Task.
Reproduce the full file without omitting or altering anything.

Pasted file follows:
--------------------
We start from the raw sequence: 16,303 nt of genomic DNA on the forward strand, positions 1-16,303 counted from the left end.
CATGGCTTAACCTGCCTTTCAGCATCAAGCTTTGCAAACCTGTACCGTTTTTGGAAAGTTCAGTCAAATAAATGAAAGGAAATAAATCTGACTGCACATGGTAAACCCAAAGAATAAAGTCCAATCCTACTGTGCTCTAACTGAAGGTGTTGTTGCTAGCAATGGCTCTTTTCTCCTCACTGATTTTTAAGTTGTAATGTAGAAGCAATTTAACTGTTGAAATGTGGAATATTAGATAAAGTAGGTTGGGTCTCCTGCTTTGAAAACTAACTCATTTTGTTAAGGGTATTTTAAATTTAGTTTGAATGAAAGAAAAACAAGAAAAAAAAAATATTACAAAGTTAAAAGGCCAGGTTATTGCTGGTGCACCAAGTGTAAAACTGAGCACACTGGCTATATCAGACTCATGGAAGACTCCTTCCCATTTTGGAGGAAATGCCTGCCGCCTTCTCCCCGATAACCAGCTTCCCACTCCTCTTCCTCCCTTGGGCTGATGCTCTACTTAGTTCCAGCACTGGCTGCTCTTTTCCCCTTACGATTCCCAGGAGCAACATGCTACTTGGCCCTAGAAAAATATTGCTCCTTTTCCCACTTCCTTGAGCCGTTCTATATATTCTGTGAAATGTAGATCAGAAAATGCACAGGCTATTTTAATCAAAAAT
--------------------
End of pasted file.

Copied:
We start from the raw sequence: 16,303 nt of genomic DNA on the forward strand, positions 1-16,303 counted from the left end.
CATGGCTTAACCTGCCTTTCAGCATCAAGCTTTGCAAACCTGTACCGTTTTTGGAAAGTTCAGTCAAATAAATGAAAGGAAATAAATCTGACTGCACATGGTAAACCCAAAGAATAAAGTCCAATCCTACTGTGCTCTAACTGAAGGTGTTGTTGCTAGCAATGGCTCTTTTCTCCTCACTGATTTTTAAGTTGTAATGTAGAAGCAATTTAACTGTTGAAATGTGGAATATTAGATAAAGTAGGTTGGGTCTCCTGCTTTGAAAACTAACTCATTTTGTTAAGGGTATTTTAAATTTAGTTTGAATGAAAGAAAAACAAGAAAAAAAAAATATTACAAAGTTAAAAGGCCAGGTTATTGCTGGTGCACCAAGTGTAAAACTGAGCACACTGGCTATATCAGACTCATGGAAGACTCCTTCCCATTTTGGAGGAAATGCCTGCCGCCTTCTCCCCGATAACCAGCTTCCCACTCCTCTTCCTCCCTTGGGCTGATGCTCTACTTAGTTCCAGCACTGGCTGCTCTTTTCCCCTTACGATTCCCAGGAGCAACATGCTACTTGGCCCTAGAAAAATATTGCTCCTTTTCCCACTTCCTTGAGCCGTTCTATATATTCTGTGAAATGTAGATCAGAAAATGCACAGGCTATTTTAATCAAAAAT